It was evening when Oswald stepped off the train in Minsk on January 7, 1960. He did not know where he was, except that it was called Minsk. He seems not to have known in which direction he had been traveling (west), or how far he was from Moscow (408 miles), the Polish border (220 miles), or New York City (4,427 miles). He was probably unaware of that he was in the Soviet Socialist Republic of Belorussia and that he was due south of Lithuania and north of the Ukraine. He did not know anything about the geography or sociology of this particular subset of Homo Sovieticus, or about the regional economy, which revolved around a network of kollektivnoye khozayistvo, or collective farms. He did not know that he had been sent there because it was far from Moscow—the better to keep him away from anyone important, including not only Soviet officials but Western reporters—and small self-contained, like a fishbowl. He also didn’t know that he was now in the westernmost flank of the Soviet Union and that there were army bases tucked away in the green-black forests and air force jets constantly flying overhead. For many years, Belorussia had been a place that was between more important places. Now, it was an armed fortress, and it played a critical role in defending the whole country.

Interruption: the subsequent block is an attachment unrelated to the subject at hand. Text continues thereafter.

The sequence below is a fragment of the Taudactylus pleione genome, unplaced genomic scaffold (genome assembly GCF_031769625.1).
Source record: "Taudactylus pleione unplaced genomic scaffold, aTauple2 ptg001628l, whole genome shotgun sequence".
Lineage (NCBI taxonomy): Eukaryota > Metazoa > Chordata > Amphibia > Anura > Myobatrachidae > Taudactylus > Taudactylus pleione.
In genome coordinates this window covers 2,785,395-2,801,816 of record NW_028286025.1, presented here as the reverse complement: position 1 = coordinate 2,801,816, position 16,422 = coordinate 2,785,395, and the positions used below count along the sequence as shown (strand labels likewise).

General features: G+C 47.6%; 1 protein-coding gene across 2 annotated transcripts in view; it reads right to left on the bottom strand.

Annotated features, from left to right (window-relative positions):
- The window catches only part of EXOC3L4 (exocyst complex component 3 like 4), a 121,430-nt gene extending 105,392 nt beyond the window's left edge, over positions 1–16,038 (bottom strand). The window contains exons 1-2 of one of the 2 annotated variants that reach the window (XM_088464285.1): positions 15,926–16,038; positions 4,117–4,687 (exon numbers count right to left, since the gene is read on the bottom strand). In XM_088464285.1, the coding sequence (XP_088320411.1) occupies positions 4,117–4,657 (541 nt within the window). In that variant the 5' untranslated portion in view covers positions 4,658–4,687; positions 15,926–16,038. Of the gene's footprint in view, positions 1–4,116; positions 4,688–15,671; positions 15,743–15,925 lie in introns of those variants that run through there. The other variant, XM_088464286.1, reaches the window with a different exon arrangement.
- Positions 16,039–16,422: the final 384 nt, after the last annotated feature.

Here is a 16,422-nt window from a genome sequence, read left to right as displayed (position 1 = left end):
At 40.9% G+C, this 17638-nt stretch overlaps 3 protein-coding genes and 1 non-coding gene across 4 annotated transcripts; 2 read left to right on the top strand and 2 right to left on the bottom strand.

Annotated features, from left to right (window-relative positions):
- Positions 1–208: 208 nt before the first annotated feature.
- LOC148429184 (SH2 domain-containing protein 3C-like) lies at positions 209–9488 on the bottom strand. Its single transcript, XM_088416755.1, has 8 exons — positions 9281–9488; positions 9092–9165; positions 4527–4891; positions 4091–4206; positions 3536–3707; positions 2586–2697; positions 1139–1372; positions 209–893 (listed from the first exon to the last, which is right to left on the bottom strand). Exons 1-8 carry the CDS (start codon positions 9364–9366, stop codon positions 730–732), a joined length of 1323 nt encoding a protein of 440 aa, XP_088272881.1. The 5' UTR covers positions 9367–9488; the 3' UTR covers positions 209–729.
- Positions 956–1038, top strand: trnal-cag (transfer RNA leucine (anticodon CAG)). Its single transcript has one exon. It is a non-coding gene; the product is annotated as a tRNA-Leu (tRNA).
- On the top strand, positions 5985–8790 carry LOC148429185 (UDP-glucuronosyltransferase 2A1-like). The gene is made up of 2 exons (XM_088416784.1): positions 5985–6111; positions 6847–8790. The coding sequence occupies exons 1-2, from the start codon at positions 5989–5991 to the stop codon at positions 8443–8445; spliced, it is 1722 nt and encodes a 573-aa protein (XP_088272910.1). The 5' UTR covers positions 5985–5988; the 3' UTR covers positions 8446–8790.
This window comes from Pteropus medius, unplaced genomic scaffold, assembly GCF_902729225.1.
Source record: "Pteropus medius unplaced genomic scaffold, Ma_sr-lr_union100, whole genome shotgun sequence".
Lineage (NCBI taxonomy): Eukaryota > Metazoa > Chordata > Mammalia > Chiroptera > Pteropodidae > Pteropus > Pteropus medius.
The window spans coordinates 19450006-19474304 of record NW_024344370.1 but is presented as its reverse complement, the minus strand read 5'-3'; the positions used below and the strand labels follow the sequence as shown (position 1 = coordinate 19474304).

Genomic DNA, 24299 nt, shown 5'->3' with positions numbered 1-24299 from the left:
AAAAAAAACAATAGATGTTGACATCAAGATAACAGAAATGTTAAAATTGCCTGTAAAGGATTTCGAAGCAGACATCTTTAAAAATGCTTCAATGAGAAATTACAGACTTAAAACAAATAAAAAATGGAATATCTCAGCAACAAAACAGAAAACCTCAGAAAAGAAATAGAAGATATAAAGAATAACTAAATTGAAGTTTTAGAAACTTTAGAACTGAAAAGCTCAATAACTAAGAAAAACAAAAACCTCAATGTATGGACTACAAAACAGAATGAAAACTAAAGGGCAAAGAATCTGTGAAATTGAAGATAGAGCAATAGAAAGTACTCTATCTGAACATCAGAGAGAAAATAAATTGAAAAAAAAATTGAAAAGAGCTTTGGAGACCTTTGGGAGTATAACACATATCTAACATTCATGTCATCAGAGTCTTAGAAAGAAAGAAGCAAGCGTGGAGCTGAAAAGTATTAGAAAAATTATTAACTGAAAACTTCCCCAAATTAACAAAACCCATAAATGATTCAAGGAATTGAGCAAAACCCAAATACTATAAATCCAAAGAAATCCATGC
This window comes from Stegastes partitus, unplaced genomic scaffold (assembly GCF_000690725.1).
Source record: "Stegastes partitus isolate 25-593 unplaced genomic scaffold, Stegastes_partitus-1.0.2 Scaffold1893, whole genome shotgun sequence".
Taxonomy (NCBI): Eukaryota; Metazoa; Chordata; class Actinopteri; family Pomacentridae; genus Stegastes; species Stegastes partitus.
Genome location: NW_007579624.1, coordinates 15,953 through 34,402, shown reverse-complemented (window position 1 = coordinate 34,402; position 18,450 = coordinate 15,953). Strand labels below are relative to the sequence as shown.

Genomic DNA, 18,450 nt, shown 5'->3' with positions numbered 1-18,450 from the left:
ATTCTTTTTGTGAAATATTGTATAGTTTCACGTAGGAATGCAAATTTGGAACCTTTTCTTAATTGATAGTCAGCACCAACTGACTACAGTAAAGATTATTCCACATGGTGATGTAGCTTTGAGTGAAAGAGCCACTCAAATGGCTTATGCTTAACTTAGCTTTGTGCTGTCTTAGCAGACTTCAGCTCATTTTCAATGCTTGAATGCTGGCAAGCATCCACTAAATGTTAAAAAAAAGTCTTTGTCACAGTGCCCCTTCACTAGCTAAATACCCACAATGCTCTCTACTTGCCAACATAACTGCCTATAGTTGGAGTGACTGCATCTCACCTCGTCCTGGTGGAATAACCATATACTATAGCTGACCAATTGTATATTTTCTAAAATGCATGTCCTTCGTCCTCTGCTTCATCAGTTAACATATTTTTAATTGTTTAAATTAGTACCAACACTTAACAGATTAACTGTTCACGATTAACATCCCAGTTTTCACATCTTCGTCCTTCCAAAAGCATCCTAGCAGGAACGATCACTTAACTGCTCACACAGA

Minsk was still hemmed in by a quiet order that was absent in most cities.

Oswald was met at the station by two representatives of the Red Cross. They escorted him to the Hotel Minsk, on Prospekt Stalina. The boulevard was wide, with a handful of recently built low-lying buildings with neoclassical facades. They looked stately. Minsk, like Moscow, was a horizontal city. In recent years it had been infused with a new life, but it was still hemmed in by a quiet order that was absent in most cities, which overflowed with people signs, colors, and movements. In his diary Oswald sounds less excited or curious than overwhelmed. He had never been anywhere like it before. It is a measure of how closely watched Oswald was that the day after he arrived the mayor of Minsk, one Comrade Shrapov, made his introduction. Shrapov, Oswald wrote in his distinctively error-riddled English, “promisis [sic] a rent-free apartment ‘soon’ and warns me about ‘uncultured persons’ who sometimes insult foriengers [sic].” This red-carpet treatment was not unheard of. “Immigrants in the USSR,” Oswald wrote, “are treated with more respect than the Russians treat each other….This is part of the nation wide drive to impress all foriengrers [sic] as to the high level of life in the USSR.”